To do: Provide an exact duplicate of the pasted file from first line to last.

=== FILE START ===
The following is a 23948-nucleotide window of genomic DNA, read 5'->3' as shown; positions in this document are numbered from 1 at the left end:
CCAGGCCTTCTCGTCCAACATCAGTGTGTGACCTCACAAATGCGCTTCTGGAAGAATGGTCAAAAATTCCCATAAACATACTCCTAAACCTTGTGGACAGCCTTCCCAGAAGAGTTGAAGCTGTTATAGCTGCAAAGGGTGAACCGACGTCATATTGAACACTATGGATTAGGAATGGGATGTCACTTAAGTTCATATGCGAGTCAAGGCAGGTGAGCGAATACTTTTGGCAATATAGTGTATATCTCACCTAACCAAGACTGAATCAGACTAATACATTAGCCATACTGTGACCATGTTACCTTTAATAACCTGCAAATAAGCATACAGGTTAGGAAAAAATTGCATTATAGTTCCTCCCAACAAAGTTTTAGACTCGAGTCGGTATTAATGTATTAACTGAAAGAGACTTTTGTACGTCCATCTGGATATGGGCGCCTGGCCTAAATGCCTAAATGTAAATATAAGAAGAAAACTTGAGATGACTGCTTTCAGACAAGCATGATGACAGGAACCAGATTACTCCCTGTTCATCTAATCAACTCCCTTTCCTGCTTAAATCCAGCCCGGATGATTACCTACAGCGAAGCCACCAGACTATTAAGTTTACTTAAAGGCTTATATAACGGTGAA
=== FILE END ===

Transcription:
The following is a 23948-nucleotide window of genomic DNA, read 5'->3' as shown; positions in this document are numbered from 1 at the left end:
CCAGGCCTTCTCGTCCAACATCAGTGTGTGACCTCACAAATGCGCTTCTGGAAGAATGGTCAAAAATTCCCATAAACATACTCCTAAACCTTGTGGACAGCCTTCCCAGAAGAGTTGAAGCTGTTATAGCTGCAAAGGGTGAACCGACGTCATATTGAACACTATGGATTAGGAATGGGATGTCACTTAAGTTCATATGCGAGTCAAGGCAGGTGAGCGAATACTTTTGGCAATATAGTGTATATCTCACCTAACCAAGACTGAATCAGACTAATACATTAGCCATACTGTGACCATGTTACCTTTAATAACCTGCAAATAAGCATACAGGTTAGGAAAAAATTGCATTATAGTTCCTCCCAACAAAGTTTTAGACTCGAGTCGGTATTAATGTATTAACTGAAAGAGACTTTTGTACGTCCATCTGGATATGGGCGCCTGGCCTAAATGCCTAAATGTAAATATAAGAAGAAAACTTGAGATGACTGCTTTCAGACAAGCATGATGACAGGAACCAGATTACTCCCTGTTCATCTAATCAACTCCCTTTCCTGCTTAAATCCAGCCCGGATGATTACCTACAGCGAAGCCACCAGACTATTAAGTTTACTTAAAGGCTTATATAACGGTGAA